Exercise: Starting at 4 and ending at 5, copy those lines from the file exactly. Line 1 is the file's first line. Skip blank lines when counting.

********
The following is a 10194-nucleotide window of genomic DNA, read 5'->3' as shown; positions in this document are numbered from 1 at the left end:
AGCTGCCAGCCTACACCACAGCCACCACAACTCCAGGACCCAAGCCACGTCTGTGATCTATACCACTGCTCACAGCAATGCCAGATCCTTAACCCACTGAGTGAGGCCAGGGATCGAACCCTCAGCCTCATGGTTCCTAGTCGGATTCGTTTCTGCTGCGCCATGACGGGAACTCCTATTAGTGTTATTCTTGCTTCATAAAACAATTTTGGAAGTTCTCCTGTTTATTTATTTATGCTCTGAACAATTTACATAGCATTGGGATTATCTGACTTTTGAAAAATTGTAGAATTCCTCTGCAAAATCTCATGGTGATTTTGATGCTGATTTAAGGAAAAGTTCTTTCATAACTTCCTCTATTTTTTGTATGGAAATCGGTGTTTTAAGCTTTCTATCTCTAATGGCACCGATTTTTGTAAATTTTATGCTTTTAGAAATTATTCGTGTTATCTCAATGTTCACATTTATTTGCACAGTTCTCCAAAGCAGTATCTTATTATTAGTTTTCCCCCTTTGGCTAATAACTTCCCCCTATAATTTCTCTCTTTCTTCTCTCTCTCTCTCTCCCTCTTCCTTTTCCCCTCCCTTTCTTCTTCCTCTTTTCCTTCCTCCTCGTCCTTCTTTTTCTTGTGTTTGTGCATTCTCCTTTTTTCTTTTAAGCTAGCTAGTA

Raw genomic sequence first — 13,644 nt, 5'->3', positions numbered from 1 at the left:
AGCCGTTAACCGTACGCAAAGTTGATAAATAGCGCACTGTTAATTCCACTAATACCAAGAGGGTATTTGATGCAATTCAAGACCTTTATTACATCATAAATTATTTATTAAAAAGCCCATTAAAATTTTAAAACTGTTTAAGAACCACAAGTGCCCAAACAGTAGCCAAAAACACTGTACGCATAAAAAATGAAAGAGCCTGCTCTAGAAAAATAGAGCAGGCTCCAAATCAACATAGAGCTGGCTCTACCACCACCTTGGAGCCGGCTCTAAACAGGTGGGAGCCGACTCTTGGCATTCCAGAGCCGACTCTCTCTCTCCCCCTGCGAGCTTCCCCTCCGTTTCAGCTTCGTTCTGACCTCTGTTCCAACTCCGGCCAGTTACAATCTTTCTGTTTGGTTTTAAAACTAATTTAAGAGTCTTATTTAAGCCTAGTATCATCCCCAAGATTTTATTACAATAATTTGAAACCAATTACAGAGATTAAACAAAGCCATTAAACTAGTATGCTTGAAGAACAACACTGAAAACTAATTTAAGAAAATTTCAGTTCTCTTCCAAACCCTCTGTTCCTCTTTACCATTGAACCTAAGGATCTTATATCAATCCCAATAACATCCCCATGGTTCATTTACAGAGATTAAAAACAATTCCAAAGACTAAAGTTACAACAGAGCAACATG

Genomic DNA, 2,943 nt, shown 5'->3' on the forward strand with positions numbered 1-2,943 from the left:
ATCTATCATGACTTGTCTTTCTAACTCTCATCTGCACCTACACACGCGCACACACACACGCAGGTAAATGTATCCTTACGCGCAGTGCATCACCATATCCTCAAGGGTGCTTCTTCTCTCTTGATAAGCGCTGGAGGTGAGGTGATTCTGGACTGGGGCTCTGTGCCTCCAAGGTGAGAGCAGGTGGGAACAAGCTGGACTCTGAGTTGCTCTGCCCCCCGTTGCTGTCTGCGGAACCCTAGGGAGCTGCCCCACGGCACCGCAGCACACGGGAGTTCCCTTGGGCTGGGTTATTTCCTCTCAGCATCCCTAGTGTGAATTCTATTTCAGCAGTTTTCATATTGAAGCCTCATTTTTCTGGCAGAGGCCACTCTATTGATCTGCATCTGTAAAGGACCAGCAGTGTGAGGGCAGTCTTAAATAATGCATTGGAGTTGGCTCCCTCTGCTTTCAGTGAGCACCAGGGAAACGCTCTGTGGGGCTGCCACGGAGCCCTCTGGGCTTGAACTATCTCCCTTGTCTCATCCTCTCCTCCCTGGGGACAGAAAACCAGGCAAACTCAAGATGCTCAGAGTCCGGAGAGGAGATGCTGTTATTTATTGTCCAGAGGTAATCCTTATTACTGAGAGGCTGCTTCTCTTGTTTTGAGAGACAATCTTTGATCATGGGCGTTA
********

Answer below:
AGCCGTTAACCGTACGCAAAGTTGATAAATAGCGCACTGTTAATTCCACTAATACCAAGAGGGTATTTGATGCAATTCAAGACCTTTATTACATCATAAATTATTTATTAAAAAGCCCATTAAAATTTTAAAACTGTTTAAGAACCACAAGTGCCCAAACAGTAGCCAAAAACACTGTACGCATAAAAAATGAAAGAGCCTGCTCTAGAAAAATAGAGCAGGCTCCAAATCAACATAGAGCTGGCTCTACCACCACCTTGGAGCCGGCTCTAAACAGGTGGGAGCCGACTCTTGGCATTCCAGAGCCGACTCTCTCTCTCCCCCTGCGAGCTTCCCCTCCGTTTCAGCTTCGTTCTGACCTCTGTTCCAACTCCGGCCAGTTACAATCTTTCTGTTTGGTTTTAAAACTAATTTAAGAGTCTTATTTAAGCCTAGTATCATCCCCAAGATTTTATTACAATAATTTGAAACCAATTACAGAGATTAAACAAAGCCATTAAACTAGTATGCTTGAAGAACAACACTGAAAACTAATTTAAGAAAATTTCAGTTCTCTTCCAAACCCTCTGTTCCTCTTTACCATTGAACCTAAGGATCTTATATCAATCCCAATAACATCCCCATGGTTCATTTACAGAGATTAAAAACAATTCCAAAGACTAAAGTTACAACAGAGCAACATG

Genomic DNA, 2,943 nt, shown 5'->3' on the forward strand with positions numbered 1-2,943 from the left: